Moreover, as exciting and chaotic as the Giants have been within games this season, their actual results have been somewhat more predictable. Apart from a respectable 4-6 record against the Dodgers (a result that elides the fact that the Dodgers outscored San Francisco 56-29 in those games), the Giants have been quite bad against good teams. In fact, Gabe Kapler’s club only has a .500 record this late in the season because it has beaten the eternal stuffing out of bad teams: 8-2 against Arizona, 4-0 against Seattle, and 21-9 overall against teams with a sub-.500 record. Against teams at or above .500, the Giants are 7-18, dead last in the National League.


And the Giants are the least likely team in this cohort to get bailed out by an ace starter doing a Bob Gibson impression. Kevin Gausman opposes Chi Chi González on Thursday, but after that, the Giants will face a marked disadvantage in every starting pitching matchup. Tyler Anderson’s had a bit of a Jekyll-and-Hyde season, while Johnny Cueto, the team’s most accomplished and experienced starter, has a 5.53 ERA and got absolutely dismembered in his last start, against the Rockies.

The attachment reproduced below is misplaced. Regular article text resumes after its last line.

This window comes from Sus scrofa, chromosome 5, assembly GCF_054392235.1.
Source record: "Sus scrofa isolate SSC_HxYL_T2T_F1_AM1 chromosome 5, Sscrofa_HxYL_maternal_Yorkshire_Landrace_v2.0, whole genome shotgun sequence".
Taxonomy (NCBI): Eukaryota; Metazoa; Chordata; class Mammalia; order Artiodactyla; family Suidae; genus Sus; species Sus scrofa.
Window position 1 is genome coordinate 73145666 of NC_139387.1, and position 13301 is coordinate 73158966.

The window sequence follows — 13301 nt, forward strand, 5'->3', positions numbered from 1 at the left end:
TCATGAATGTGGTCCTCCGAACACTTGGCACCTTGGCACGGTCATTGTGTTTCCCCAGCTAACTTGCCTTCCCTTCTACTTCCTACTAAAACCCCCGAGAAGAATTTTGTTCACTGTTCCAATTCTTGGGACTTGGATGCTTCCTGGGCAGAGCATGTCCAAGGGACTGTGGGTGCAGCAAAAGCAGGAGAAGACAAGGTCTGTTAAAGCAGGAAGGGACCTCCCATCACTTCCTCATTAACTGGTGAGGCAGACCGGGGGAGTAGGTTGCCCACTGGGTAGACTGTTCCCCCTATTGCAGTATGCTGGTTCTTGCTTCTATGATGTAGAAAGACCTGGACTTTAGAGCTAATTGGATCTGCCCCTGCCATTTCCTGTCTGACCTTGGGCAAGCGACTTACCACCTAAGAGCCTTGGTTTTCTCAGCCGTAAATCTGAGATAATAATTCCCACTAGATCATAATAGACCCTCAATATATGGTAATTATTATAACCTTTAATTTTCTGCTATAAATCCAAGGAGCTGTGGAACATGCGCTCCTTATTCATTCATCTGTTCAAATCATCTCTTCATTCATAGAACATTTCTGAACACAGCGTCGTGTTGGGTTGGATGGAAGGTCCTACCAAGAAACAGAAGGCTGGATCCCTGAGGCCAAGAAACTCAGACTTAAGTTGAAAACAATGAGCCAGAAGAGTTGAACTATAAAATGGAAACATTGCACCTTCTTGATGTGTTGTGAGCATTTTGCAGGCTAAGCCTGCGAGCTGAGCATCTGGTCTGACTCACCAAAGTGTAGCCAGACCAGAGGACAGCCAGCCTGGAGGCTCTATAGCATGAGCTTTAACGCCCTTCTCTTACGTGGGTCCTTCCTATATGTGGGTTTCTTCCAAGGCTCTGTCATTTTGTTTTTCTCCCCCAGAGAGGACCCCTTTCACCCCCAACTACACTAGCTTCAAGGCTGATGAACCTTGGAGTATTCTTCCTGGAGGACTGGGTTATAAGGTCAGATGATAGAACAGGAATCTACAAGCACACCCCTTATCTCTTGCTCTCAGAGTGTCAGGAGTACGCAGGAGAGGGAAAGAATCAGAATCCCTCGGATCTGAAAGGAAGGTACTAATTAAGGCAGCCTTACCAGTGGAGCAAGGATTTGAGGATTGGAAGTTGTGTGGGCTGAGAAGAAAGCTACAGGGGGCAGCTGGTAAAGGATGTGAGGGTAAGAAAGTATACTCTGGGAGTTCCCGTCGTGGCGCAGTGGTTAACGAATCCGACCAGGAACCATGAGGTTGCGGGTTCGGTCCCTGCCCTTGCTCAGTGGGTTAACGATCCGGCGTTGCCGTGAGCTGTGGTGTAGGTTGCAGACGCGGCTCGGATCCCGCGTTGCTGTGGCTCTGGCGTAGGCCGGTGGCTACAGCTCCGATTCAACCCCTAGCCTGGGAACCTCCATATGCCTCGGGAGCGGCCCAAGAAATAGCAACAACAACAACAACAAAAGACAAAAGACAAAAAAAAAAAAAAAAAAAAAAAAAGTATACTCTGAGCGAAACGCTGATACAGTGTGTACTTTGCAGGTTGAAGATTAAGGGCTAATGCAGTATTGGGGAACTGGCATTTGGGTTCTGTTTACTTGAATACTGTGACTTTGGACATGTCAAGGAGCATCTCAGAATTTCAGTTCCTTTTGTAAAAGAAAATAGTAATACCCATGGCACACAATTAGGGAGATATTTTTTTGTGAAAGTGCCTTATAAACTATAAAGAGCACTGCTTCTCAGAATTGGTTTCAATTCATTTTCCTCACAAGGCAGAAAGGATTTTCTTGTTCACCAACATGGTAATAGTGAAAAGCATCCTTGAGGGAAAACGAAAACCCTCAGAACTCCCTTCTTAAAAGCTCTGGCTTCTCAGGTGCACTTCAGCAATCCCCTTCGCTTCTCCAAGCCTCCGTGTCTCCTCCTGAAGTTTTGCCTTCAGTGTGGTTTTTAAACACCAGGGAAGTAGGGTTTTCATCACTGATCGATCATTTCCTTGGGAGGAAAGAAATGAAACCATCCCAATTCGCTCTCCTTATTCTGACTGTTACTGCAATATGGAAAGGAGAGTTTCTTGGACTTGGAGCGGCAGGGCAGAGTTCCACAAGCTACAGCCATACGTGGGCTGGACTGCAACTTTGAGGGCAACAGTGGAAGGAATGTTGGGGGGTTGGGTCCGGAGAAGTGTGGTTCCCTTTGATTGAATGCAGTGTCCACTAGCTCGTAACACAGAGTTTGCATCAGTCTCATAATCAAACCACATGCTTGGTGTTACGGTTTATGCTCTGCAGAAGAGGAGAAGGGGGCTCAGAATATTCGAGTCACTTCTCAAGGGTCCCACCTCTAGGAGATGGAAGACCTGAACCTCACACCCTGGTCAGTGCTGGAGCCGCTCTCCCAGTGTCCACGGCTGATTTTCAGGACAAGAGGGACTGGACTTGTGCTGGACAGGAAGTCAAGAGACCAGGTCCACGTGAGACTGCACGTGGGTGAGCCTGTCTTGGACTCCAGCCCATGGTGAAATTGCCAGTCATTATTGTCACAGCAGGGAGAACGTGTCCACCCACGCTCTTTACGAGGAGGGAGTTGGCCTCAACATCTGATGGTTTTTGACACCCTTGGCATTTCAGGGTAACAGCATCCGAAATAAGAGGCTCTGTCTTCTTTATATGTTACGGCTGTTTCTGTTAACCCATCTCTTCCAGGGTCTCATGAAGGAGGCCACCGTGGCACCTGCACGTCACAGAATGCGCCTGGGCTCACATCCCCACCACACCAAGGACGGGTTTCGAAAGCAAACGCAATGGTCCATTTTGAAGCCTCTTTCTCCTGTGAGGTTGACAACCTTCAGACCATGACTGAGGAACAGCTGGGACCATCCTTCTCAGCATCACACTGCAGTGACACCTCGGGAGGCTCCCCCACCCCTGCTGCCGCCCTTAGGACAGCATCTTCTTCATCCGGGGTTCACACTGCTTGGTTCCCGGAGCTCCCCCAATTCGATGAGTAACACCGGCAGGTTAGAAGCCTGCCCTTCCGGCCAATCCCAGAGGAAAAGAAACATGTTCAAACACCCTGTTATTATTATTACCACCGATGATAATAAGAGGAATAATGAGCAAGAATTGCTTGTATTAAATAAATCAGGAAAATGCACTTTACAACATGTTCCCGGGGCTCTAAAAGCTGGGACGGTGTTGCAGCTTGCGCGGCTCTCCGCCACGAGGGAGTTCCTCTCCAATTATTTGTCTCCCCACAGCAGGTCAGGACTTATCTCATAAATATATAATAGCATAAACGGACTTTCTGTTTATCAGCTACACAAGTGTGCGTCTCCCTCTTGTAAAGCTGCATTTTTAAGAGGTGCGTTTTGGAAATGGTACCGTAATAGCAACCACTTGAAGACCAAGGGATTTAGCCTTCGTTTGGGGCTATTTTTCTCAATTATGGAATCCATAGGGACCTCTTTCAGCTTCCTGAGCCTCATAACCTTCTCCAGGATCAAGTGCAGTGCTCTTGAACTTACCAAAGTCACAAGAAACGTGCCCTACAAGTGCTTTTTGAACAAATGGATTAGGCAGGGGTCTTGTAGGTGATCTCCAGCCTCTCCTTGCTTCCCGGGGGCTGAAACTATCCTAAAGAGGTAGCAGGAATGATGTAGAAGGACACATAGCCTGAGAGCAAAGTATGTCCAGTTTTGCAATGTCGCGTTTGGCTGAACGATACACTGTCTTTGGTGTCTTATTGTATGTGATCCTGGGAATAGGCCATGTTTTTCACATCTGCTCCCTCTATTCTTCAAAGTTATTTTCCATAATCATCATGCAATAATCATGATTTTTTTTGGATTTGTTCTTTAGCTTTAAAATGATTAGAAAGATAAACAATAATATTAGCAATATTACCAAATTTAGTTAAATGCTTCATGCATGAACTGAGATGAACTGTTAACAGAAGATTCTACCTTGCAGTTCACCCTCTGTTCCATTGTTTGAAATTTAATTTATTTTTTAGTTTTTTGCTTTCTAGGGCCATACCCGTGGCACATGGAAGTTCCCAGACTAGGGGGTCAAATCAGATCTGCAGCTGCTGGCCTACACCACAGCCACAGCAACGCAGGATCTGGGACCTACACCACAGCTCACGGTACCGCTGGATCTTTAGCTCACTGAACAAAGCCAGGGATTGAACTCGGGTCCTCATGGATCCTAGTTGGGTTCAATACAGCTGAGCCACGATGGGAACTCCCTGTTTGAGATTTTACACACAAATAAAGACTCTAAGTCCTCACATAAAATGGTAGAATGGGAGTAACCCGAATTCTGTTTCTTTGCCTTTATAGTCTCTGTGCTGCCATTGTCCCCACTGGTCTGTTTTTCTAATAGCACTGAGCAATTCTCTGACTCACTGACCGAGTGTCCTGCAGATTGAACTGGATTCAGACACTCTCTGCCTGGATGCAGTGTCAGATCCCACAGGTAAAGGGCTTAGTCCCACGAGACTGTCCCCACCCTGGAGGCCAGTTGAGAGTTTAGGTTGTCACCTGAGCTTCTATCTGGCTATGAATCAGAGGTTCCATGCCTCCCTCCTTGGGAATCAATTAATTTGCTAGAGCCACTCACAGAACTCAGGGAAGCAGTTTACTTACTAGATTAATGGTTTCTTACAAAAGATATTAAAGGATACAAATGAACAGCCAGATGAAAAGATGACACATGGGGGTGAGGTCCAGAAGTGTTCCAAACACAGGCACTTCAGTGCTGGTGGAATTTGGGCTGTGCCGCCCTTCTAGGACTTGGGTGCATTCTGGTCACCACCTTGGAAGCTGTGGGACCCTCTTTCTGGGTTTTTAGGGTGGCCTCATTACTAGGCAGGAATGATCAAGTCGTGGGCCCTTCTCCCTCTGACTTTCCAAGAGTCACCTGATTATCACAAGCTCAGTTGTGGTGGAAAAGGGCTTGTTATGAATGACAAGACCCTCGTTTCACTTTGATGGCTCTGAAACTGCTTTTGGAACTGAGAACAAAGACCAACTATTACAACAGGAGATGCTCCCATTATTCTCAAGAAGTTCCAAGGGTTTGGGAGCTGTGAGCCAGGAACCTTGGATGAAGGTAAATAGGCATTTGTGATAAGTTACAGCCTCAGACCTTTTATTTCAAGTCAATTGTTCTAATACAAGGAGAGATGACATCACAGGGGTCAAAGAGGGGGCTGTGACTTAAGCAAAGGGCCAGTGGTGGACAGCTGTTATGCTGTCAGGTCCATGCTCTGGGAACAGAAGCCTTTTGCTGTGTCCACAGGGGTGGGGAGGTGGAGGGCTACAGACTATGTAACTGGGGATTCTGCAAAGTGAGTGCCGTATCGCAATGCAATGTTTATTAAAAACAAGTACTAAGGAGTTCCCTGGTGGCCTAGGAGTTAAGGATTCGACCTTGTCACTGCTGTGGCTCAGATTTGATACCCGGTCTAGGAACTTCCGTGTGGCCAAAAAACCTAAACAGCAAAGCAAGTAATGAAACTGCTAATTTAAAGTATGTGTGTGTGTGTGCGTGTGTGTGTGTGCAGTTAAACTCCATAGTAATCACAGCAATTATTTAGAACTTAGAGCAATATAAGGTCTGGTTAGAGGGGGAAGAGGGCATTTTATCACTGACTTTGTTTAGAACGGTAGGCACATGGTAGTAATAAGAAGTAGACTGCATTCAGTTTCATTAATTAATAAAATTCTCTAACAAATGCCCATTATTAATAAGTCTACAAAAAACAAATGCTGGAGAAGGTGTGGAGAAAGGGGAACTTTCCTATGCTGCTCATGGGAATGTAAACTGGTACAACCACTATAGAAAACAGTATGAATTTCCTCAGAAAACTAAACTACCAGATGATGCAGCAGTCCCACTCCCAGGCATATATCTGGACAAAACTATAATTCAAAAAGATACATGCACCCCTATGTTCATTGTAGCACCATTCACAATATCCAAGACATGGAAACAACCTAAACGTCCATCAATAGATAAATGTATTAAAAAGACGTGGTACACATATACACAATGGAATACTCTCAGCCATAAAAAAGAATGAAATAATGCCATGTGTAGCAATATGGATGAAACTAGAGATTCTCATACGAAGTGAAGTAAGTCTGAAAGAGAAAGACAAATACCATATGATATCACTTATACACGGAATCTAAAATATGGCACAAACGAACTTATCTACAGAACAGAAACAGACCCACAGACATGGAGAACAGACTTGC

That said, the Giants have enough offensive thump to win games 11-9, even against a team as deep as San Diego. Brandon Belt (.313/.429/.590) is running something of a stealth campaign for NL MVP, while Donovan Solano is still somehow hitting .337. Outfielder Mike Yastrzemski (.285/.390/.553) is one of the breakout players of the season; considering the historical comparison to 1967, it would be fitting if he came back from his calf strain, put the Giants on his back, and carried them across the line. That year, Yastrzemski’s grandfather, Carl, famously won the Triple Crown and AL MVP, and he was at his best down the stretch: In Boston’s final 15 games, the elder Yastrzemski went 27-for-55 with five home runs. In the decisive final series against Minnesota, he went 7-for-8 and either drove in or scored seven of Boston’s 11 runs.

Considering everything that’s happened to get the Giants to this point, if Mike Yastrzemski did something similar, it would fit in with the idea that all historical events happen twice—the second time as farce.

Minnesota Twins at Cincinnati Reds (Three Games)